The International Council of Nurses (ICN) is calling on governments to acknowledge the essential role of nurses and other healthcare workers by prioritising them once vaccines against COVID-19 become available.
ICN Chief Executive Officer Howard Catton said:
“This is the morally and ethically right thing to do for frontline healthcare workers, but also to safeguard healthcare systems that are threatened by the ongoing pandemic, which has not yet reached its peak, and prepare for the threat of a second wave.”
ICN has estimated that 8% of all COVID-19 cases are among healthcare workers, and the World Health Organization (WHO) believes it could be up to 10%, which is 1.5 million cases and rising. The danger is far from over and ICN is still receiving worrying reports from its National Nurses Associations about lack of testing, lack of adequate quality personal protective equipment (PPE), healthcare systems under extreme pressure and staff working long hours and experiencing high levels of stress.
Mr. Catton added:
“No excuses, no ifs or buts: nurses and other healthcare workers must be prioritised when a vaccine is available so that their health and wellbeing, and that of their patients and the healthcare systems they work in, are protected.
‘Employers owe nurses a duty of care and they should never be exposed to any unnecessary risk in the course of their work. Nurses have human and worker rights, including the right to be safe at work. Yet nurses from around the world have told us about shortages of PPE, a shortfall of testing, the intensity and pressure that they are working under, and a lack of adequate mental health support. All clear examples of where governments have been slow or failed to prioritise health workers.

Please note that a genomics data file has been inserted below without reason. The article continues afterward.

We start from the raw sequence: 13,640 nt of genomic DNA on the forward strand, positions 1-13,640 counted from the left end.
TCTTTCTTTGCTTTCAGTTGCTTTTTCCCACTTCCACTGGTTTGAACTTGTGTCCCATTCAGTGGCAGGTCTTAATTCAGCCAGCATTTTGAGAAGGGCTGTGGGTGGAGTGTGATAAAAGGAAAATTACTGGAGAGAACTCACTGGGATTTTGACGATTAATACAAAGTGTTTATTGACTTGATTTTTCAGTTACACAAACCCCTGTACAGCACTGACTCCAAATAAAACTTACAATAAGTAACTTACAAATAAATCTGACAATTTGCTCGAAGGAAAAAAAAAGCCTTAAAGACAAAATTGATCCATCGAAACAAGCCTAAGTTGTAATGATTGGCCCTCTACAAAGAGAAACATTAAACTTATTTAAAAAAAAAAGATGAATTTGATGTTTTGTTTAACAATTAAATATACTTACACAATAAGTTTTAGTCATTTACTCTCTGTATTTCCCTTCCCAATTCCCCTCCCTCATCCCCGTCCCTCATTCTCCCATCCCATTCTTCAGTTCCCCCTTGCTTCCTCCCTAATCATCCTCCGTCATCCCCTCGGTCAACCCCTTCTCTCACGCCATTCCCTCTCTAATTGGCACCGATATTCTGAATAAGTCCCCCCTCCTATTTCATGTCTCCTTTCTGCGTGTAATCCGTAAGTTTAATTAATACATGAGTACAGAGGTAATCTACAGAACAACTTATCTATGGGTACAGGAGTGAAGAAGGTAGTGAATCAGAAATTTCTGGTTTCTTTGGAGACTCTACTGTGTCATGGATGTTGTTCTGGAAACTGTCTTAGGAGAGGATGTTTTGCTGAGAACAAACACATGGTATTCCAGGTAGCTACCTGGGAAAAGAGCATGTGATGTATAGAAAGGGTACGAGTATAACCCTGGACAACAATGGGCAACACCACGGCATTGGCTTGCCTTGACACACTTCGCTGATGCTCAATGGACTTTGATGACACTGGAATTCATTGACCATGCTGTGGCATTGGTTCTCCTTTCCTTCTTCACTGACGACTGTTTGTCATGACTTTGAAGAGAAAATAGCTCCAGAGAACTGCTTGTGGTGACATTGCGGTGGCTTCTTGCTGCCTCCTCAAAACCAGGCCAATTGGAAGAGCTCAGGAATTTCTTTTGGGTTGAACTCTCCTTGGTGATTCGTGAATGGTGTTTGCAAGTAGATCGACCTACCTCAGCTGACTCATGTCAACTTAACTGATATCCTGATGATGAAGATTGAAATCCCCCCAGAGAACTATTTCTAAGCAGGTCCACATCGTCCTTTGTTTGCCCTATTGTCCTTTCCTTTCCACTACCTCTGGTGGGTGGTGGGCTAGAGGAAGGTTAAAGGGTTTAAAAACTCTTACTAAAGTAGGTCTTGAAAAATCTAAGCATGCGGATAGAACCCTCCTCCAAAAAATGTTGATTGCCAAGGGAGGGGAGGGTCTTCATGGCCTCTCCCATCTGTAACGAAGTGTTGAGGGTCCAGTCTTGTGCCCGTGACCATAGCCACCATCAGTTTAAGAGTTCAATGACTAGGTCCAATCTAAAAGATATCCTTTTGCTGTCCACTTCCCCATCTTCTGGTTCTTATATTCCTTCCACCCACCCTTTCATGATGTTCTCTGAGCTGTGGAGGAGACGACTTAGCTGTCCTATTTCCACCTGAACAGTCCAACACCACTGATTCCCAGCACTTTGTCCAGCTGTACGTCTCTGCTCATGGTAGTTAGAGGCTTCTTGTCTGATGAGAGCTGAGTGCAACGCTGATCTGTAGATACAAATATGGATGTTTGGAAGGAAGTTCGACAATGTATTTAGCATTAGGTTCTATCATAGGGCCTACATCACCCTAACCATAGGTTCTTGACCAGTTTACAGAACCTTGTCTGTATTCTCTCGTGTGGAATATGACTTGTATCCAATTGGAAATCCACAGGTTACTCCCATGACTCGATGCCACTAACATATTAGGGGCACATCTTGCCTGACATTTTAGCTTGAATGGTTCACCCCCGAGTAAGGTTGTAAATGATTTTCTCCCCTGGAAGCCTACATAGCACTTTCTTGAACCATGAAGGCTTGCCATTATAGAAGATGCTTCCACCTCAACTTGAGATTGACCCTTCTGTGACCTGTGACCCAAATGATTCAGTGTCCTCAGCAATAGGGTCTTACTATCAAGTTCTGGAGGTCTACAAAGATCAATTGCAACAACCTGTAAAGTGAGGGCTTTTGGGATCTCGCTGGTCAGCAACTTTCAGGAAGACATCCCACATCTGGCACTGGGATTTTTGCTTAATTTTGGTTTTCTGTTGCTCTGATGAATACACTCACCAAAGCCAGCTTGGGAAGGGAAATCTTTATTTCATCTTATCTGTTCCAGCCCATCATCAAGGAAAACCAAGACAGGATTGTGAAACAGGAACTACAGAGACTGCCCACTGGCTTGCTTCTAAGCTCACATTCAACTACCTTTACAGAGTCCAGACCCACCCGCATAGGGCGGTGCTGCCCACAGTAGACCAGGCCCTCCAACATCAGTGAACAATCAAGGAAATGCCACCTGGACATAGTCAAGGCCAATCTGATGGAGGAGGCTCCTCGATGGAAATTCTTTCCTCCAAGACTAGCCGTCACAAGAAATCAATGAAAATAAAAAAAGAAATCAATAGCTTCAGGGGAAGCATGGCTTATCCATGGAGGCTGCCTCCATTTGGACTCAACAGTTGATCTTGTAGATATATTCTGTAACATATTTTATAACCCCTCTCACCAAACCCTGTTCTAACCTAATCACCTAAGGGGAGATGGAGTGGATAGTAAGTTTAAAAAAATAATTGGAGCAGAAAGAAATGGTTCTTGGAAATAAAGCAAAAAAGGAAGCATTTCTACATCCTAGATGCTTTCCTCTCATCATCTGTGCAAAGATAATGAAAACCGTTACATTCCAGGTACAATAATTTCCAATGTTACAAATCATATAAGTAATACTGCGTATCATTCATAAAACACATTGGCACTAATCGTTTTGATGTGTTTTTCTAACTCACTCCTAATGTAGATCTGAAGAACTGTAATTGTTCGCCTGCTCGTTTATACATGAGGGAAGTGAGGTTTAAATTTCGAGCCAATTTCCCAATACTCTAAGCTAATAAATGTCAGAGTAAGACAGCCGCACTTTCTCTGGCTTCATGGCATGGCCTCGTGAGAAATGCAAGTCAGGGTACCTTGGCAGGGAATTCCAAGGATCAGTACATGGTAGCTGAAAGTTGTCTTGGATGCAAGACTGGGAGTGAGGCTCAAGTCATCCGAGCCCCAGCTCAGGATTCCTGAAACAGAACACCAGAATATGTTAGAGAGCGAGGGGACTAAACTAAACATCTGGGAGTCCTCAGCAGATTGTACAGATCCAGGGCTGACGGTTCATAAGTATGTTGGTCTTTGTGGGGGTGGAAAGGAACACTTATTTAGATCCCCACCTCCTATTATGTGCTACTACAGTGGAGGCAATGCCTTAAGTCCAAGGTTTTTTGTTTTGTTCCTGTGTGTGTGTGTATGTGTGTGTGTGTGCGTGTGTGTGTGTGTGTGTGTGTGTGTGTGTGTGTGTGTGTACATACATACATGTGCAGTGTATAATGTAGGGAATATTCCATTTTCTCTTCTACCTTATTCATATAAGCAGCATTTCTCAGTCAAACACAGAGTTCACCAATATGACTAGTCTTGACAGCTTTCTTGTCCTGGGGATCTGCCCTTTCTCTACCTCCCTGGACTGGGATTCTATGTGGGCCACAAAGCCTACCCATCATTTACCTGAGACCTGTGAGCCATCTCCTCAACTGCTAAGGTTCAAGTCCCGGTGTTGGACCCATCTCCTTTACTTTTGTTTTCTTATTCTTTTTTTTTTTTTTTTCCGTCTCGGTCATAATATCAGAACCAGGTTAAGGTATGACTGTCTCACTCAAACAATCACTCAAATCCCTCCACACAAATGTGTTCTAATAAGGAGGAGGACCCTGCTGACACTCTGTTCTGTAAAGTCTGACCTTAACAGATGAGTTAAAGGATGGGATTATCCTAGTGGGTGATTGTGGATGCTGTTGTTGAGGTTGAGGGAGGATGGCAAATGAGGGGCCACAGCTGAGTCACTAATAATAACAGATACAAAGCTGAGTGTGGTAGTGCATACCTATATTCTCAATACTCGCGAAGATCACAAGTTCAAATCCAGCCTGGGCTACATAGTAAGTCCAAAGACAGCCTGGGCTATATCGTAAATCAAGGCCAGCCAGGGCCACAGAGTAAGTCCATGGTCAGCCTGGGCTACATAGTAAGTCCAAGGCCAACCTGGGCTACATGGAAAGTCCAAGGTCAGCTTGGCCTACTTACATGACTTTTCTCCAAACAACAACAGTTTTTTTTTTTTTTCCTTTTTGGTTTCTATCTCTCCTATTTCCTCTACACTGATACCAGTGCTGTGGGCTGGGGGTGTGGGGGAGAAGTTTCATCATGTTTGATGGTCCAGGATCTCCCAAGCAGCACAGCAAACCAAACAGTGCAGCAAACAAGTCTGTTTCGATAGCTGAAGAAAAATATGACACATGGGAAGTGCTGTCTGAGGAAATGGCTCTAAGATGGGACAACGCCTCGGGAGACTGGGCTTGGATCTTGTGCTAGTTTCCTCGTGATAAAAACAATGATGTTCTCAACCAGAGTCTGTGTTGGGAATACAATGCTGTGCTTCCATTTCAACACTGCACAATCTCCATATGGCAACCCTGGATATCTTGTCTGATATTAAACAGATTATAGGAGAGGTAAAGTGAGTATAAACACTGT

‘The current dire situation is compounded by the lack of systematic data on infection rates and deaths among healthcare workers, which ICN has been calling for since March. This does raise a serious question as to why governments have been slow to take this action.
‘Governments must prioritise the protection of nurses and other healthcare workers so that they can get on with their job of caring for the sick and preventing the spread of the virus. It is the right thing to do and it will protect patients and help to safeguard the healthcare systems nurses work in, which are creaking under the strain of the pandemic.”
ICN is making this call to governments at a time when we are seeing significant local outbreaks of the virus, increases in parts of Africa and the Americas, and the potential for an even more damaging second wave.
ICN has been working closely with its 130 National Nurses Associations since the beginning of the outbreak of the virus to coordinate its actions, including supporting and leading country responses, as well as advocating for nurses’ rights. Solidarity amongst the national associations in the face of the pandemic has been immense, as has the support of the public but now we need to see an upsurge of solidarity for nurses by governments through action.